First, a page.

When there is drought, millions die because of famine situation and then when it rains heavily, as it is happening, the floods cause havoc. That is a state of affairs that should worry any government planner.
Indeed experts agree that this ought not to be the situation. Almost five million Kenyans are facing starvation owing to the vicious drought that the country has been experiencing in the past few years resulting in serious famine and scarcity of food.
The food situation calls for better planning and strategy to ensure no Kenyan goes to bed hungry. According to State data 80 per cent Kenya’s land surface is arid and semi arid with very minimal rainfalls. This makes food deficit a reality in the country.
The Smart Harvest spoke to economists and economic planners who share measures that need to be undertaken by leaders in the two levels of Government to ensure that Kenya achieves food and nutritional security.
“Food and nutrition security means economic and physical access to quality food by all citizens. It is a constitutional right,” says Charles Ayoro an economist.
Ayoro says for Kenya to achieve food and nutrition security there must be quality food acceptable and available to all citizens.
“We need price stability of staple food such as maize, wheat and rice. On top of that, there should also be alternatives to the big three staple foods such as maize, wheat and rice. The alternatives include potato, cassava, pumpkin, arrowroot, yams, millet and sorghum.
Huge production and consumption of potato, cassava and arrowroot and can offer an alternative to the big three food items,” says Ayoro.
The economist notes that President William Ruto’s Kenya Kwanza Government must allocate 10 per cent of the national budget to agriculture as agreed by African Union leaders in Maputo, Mozambique in an agreement dubbed Maputo Declaration.
“Efficiency in the use of money allocated to agriculture and honouring the Maputo Declaration of allocating 10 percent to agriculture ministry are key to achieve food and nutritional security,” observes Ayoro.
The new administration should ensure that subsidy programme works, money allocated to agriculture is spent well and farmers have access to affordable fertilisers. The Government must also put in place or implement policies that will address the negative effects of climate change,” observes Ayoro.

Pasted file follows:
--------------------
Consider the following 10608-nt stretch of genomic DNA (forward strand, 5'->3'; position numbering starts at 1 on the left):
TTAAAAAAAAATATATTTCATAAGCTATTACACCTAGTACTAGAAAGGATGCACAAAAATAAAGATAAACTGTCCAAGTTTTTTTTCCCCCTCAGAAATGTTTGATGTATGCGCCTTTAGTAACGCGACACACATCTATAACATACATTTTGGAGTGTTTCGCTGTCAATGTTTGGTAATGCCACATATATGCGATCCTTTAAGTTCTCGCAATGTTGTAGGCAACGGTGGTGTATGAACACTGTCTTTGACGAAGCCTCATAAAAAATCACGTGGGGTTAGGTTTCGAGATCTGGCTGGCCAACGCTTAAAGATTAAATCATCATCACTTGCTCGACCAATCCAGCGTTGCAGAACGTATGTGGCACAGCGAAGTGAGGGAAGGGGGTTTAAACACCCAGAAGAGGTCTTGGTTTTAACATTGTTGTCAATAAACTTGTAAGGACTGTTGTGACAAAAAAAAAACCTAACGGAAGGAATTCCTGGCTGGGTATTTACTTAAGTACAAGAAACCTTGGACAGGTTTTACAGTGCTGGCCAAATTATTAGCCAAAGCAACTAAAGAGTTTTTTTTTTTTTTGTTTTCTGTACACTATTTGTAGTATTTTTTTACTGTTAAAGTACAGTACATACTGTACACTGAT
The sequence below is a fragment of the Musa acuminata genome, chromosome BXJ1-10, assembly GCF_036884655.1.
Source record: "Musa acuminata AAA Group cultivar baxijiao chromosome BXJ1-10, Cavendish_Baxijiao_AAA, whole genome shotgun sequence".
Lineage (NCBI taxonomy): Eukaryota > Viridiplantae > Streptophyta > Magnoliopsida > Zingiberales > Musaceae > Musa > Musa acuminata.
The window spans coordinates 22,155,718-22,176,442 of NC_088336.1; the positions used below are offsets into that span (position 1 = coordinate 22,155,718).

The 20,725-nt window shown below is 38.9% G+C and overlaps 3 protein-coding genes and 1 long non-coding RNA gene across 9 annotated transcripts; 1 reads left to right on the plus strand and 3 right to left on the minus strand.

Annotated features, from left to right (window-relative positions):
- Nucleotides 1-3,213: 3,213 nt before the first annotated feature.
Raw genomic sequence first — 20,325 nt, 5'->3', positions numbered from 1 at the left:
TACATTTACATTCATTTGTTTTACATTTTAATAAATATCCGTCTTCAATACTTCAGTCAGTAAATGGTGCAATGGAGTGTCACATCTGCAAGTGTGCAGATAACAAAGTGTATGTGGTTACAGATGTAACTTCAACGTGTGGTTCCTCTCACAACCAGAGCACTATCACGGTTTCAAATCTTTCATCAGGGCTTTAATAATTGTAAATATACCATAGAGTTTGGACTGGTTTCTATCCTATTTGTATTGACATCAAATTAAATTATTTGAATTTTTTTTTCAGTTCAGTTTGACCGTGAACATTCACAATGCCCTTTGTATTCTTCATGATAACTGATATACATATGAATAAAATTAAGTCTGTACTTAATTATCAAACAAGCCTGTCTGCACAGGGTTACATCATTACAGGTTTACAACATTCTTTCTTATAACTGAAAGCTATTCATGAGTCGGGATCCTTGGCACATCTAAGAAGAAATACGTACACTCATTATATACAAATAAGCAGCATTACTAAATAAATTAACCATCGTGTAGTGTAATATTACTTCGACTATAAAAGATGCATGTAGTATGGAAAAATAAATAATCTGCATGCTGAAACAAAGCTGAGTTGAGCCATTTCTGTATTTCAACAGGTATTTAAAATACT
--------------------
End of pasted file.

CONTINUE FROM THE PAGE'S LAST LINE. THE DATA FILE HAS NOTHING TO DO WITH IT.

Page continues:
Agriculture Cabinet Secretary Mithika Linturi recently told a media briefing that private and public sector partnership is essential to guarantee Kenya food and nutritional security.
Lowering taxes on agricultural products and food items is key as this will lead to the reduction of the prices of essential foods and other basic commodities, which are currently very high and out of reach for many Kenyans who live on less than one dollar a day. “Actualisation or initiating water harvesting techniques and embracing irrigation should be undertaken to help in food and agricultural productions, especially in arid and semi arid lands,” says policy analyst JJ Obara of Technical University of Kenya.
Food loss and wastage is also an area that needs to be looked into.
According to Stephen Jairo of the Institute for Economic Affairs, Kenya loses 700,000 bags of 90 kilograms of maize every year. This, adds Jairo is due to lack of proper storage facilities. He says 700,000 bags of maize are enough to feed Kenyan strong population of 50 million people for seven days. Ayoro identifies reasons and causes for the decline in agricultural productions.
More importantly, corruption is an issue that must also be tamed.
“We must end corruption in all sectors including agricultural and in private and public sectors to achieve food security,” Kwame Owino, Chief Executive Officer, Institute for Economic Affairs.